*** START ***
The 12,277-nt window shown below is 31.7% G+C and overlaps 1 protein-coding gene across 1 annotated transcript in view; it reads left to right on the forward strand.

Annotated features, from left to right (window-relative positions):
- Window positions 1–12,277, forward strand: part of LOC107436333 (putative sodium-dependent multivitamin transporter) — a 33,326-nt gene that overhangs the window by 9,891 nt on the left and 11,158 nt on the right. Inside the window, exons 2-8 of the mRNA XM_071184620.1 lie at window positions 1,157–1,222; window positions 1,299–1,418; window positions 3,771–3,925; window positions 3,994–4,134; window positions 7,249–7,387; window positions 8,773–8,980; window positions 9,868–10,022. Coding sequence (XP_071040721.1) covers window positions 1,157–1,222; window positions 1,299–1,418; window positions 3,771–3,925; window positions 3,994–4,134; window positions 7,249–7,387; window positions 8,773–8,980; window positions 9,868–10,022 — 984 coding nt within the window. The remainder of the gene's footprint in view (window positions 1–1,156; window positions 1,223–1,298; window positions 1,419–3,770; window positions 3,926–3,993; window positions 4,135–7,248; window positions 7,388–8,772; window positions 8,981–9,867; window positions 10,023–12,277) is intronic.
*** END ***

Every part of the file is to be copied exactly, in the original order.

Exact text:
The 12,277-nt window shown below is 31.7% G+C and overlaps 1 protein-coding gene across 1 annotated transcript in view; it reads left to right on the forward strand.

Annotated features, from left to right (window-relative positions):
- Window positions 1–12,277, forward strand: part of LOC107436333 (putative sodium-dependent multivitamin transporter) — a 33,326-nt gene that overhangs the window by 9,891 nt on the left and 11,158 nt on the right. Inside the window, exons 2-8 of the mRNA XM_071184620.1 lie at window positions 1,157–1,222; window positions 1,299–1,418; window positions 3,771–3,925; window positions 3,994–4,134; window positions 7,249–7,387; window positions 8,773–8,980; window positions 9,868–10,022. Coding sequence (XP_071040721.1) covers window positions 1,157–1,222; window positions 1,299–1,418; window positions 3,771–3,925; window positions 3,994–4,134; window positions 7,249–7,387; window positions 8,773–8,980; window positions 9,868–10,022 — 984 coding nt within the window. The remainder of the gene's footprint in view (window positions 1–1,156; window positions 1,223–1,298; window positions 1,419–3,770; window positions 3,926–3,993; window positions 4,135–7,248; window positions 7,388–8,772; window positions 8,981–9,867; window positions 10,023–12,277) is intronic.